INTERVIEW: Local Weightlifter Grace Georg Talks Heavy Stuff
Too often in American culture, women are looked down on for not only their physical form but also for their perceived weakness. Yet there are women out there who can lift the equivalent of a piano from a squat position. Several of those lifters live in our home town of Corvallis, so we sat down to talk to one.
TCA: Hi, I’m Sally Lehman and I’m with The Advocate. Recently, Willamette Week did an article about Christina Malone, a Portland area competitive powerlifter who can “squat” 455 pounds – the equivalent of an adult lion or a full size piano. So we got to thinking, I wonder if there’s anyone here in Corvallis that is a female powerlifter. And we found Grace Georg. Hi, Grace. Thank you for being here.
Georg: Hi, of course, thank you for having me.
TCA: So you’re a high school student. What year are you in?
Georg: I’m a senior at Corvallis High School this year.
TCA: Are there other high school power lifters or weightlifters that you interact with?
Georg: So my gym specifically focuses on Olympic weightlifting, more so than powerlifting. And I do have a couple of high school age teammates.
TCA: Is the goal to eventually go to the Olympics?
Georg: For me personally, I feel like the Olympics might be a little out of reach. I would say that’s the ultimate goal. But for my more attainable goals, I’d really like to potentially win junior nationals and then maybe even move on to Junior Pan AMS.
TCA: So how much can you lift?
Georg: So, my best lift ever is a 320 pound back squat. Oh, my best lift in competition is an 85 kilogram clean and jerk at 81 kg of body weight, and I want to say that was about roughly 190 pounds.
TCA: That is very, very impressive. So what made you choose weightlifting?
Georg: I actually came to weightlifting from volleyball. I’d been playing for about six years, and I was at a point where I was really miserable playing volleyball. I didn’t feel like I had a community with my teammates and coaches, and I was really just in the weight room in high school one day – all of the freshman year gym classes require you to do 30 minutes in the weight room at the end of the day. And I was really enjoying it. I was finding a lot of fulfillment in lifting, and my mom went to look and see if there was anywhere where I could pursue that. And she came up on Iron Beaver Weightlifting. And at that point, neither her nor I really even knew what Olympic weightlifting was. If you’d asked me what a snatch or clean and jerk was, I would not have been able to tell you. But we met the coach. He had me just perform a few basic exercises to see if he wanted to try and train me in the sport, and he decided to take me on as an athlete. And I’m really glad he did, because I want to say it was a little over six months later, I qualified for my first U.S. nationals.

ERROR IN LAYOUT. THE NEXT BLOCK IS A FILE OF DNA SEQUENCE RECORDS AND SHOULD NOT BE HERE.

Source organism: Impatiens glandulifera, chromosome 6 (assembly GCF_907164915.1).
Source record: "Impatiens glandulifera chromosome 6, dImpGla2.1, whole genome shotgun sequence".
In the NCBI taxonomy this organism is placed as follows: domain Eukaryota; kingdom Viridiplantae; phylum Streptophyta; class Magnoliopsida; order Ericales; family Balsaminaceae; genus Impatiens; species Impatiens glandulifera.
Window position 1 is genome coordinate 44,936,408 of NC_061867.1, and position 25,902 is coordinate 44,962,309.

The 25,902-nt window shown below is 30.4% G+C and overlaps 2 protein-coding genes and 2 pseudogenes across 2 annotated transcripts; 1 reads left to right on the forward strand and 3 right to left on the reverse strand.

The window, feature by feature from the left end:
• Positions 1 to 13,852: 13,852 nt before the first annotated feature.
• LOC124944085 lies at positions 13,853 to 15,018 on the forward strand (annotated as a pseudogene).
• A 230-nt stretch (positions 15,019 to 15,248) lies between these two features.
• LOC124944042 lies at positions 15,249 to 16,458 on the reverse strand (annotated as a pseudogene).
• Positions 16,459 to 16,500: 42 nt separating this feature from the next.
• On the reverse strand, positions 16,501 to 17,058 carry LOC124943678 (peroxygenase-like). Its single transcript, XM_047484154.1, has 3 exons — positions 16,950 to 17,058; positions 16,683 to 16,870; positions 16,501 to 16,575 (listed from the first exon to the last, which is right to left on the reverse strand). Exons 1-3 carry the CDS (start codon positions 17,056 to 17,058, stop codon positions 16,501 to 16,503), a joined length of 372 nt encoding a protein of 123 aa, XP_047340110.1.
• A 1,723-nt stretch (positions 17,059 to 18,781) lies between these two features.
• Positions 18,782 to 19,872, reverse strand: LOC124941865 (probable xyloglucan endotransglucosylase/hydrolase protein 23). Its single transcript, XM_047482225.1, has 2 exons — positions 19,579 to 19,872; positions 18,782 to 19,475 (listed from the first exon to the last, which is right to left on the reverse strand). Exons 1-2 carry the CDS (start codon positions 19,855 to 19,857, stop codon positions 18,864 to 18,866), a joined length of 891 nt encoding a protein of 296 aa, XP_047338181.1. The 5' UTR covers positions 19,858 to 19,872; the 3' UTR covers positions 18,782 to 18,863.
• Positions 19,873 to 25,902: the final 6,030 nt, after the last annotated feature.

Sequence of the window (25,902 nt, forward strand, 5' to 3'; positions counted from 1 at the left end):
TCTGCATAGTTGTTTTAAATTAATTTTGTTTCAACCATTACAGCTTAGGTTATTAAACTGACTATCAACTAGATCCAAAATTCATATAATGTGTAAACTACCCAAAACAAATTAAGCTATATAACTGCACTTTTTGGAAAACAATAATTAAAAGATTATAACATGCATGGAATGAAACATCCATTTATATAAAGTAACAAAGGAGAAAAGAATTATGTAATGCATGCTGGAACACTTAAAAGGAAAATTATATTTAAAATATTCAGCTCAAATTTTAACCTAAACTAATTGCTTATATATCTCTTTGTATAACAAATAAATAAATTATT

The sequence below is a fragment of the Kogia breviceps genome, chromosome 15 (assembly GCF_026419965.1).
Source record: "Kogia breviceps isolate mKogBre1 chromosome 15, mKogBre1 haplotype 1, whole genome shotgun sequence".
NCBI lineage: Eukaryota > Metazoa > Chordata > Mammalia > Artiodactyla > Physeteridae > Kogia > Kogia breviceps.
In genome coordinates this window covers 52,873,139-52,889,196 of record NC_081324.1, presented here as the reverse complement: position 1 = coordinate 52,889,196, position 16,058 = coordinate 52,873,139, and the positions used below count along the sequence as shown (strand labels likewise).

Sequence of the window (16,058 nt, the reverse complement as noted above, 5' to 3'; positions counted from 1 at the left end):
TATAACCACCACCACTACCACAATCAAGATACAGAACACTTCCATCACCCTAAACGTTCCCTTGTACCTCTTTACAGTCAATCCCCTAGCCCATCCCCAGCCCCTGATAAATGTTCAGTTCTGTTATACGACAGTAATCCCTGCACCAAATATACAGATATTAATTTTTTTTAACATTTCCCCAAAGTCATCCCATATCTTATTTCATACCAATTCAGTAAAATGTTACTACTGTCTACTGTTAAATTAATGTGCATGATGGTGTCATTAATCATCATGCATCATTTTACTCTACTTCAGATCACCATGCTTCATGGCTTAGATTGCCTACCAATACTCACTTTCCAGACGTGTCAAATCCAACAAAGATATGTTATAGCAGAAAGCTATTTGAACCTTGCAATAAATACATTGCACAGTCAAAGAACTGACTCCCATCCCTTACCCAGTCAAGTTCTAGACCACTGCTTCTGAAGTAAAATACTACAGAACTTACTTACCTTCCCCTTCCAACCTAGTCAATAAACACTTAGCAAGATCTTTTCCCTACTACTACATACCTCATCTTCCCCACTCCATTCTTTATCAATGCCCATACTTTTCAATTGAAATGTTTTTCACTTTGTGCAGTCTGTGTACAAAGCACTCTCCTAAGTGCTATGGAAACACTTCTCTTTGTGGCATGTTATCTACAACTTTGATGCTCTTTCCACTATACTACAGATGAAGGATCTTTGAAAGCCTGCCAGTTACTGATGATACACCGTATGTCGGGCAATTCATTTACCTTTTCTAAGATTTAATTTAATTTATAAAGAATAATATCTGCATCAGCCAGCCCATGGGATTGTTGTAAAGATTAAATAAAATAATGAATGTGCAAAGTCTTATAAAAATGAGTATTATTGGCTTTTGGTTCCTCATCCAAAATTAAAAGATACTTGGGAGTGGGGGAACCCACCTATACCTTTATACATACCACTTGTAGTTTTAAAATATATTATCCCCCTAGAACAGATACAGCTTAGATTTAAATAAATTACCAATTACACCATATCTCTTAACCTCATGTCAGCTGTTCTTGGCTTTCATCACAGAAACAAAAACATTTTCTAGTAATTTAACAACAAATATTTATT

TCA: Well, that’s great. Congratulations. What is a clean and jerk?
Georg: So let’s see, how do I explain this short of getting up and demonstrating? So a clean and jerk is actually two separate lifts, but when we compete, we perform them as one. So a clean is taking the bar from the ground to your shoulders, catching it in a squat and standing up with it. And then once you’ve stood up with your clean from your shoulders, you go into the jerk, which is from shoulders to overhead position.
TCA: Wow. And you can do that with that much weight. That is remarkable. So this differs from powerlifting?
Georg: Yes. They’re actually different sports. [Powerlifters] compete in back squat, deadlift, and bench press, and we compete the name of the sport – Olympic weightlifting is derived from the two Olympic lifts, which is what we compete in. That said, I do a lot of power lifting as cross training, specifically back squats and deadlifts.
TCA: So Christina Malone has had some negative comments and part of the article that originally spawned this interview were about those comments about her physicality. Have you encountered that as well?